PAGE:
is it better to patch or plug a flat tire.

Both, actually.

The type of repair that the major tire companies recommend is done from the inside of the tire, and it is essentially a patch with a plug attached to it. This way, the hole in the tread area is better-sealed against water intrusion, and the puncture in the inner liner is much more secure and less likely to leak air.

A plug by itself is considered to be a temporary repair, even if they do usually work for an eternity. And, an interior patch by itself can allow water to seep into the steel belts and cause damage to them. Thus, the combination patch/plug is a better repair.

Not every tire shop will do this type of repair, but it is worthwhile to find one that does.
More than likely, a Goodyear shop will do this type of repair, and I know that Goodyear will repair any make of tire.

If you’re doing this repair yourself, you need to be sure the hole is safely repairable. It needs to be a certain distance from the sidewall, for instance.

It’s getting more and more difficult to have a tire repaired. It seems like tire shops have a dozen reasons why the tire can’t be repaired and you need to buy a new tire…Oh, wait, you have AWD? Sorry, you will need 4 new tires…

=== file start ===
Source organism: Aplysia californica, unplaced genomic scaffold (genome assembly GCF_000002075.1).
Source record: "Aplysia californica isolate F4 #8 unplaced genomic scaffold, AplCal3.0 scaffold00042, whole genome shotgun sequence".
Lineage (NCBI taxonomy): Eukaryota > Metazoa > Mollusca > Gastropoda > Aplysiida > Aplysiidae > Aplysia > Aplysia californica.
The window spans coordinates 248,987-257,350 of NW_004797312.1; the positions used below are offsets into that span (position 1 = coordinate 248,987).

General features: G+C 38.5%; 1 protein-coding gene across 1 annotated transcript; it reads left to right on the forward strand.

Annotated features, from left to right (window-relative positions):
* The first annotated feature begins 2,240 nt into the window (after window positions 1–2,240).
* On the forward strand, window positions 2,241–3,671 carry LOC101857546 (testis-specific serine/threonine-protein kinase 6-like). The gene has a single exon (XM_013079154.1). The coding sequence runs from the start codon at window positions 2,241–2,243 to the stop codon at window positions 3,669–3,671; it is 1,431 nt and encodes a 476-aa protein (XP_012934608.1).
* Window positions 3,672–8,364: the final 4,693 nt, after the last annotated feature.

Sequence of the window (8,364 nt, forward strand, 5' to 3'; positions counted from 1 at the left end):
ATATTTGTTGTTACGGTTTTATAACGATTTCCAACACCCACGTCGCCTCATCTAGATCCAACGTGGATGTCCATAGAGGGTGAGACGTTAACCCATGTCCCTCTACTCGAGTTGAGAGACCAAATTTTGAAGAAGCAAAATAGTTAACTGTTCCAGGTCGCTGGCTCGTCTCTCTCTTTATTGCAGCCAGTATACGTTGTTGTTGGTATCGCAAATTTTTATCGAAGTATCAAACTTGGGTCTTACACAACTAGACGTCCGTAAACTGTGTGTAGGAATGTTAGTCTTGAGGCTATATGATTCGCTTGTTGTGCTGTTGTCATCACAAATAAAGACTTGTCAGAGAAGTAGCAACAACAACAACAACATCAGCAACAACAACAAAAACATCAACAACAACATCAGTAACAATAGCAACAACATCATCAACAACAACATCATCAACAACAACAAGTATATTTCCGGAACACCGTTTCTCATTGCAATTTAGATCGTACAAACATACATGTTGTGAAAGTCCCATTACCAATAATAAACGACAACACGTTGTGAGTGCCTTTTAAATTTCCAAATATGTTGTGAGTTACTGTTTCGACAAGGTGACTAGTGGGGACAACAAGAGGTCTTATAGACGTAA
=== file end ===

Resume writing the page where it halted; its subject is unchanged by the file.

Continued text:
Having recently had a tire repair, the mechanic informed me that not only is a tire patch / plug combination used, but it must be withing the confines of the tread, well away from the edges which years ago, were patched.

The other side to what Caddyman mentioned is that it’s also getting difficult to get people to pay for a tire repair. To properly patch a tire, rebalance it and put it back on the car, put away the spare, and check the other 3 tires can easily take 15-20 minutes even if you’re hustling. With labor rates approaching $100/hr, well…you’d be surprised how many people drive away on the spare rather than pay $25 for a tire patch.

It sure is nice to find a tire shop you can trust. I had no problem paying $25 to plug a tire that had picked up a screw at a local shop. I’ve had a couple of tires cut that they told me could not be patched. Maybe I trust them because its a family shop, not a chain, maybe I’m gullible. But they did not insist I get speed rated tires for my 4 cylinder Toyota that rarely if ever hits 75.

A tire shop that is willing to repair the tire correctly rather than insist that you need a new tire is worth your business in my opinion, Costco includes flat repairs as part of it’s warranty and at least one other competitor in my area does as well.

Considering the number of bloodsucking attorneys, people wanting to cash in on big business, and juries who see it the same way, I’m surprised that anyone on Earth would ever volunteer to do anything to any tire made.

Case in point. The roughly 30 million dollar award on a fatality accident that was “caused by a bad tire repair” even though it’s stated that the reason for the tire failure was unknown.

Most tire failures are due to one of several things; running them bald or underinflation.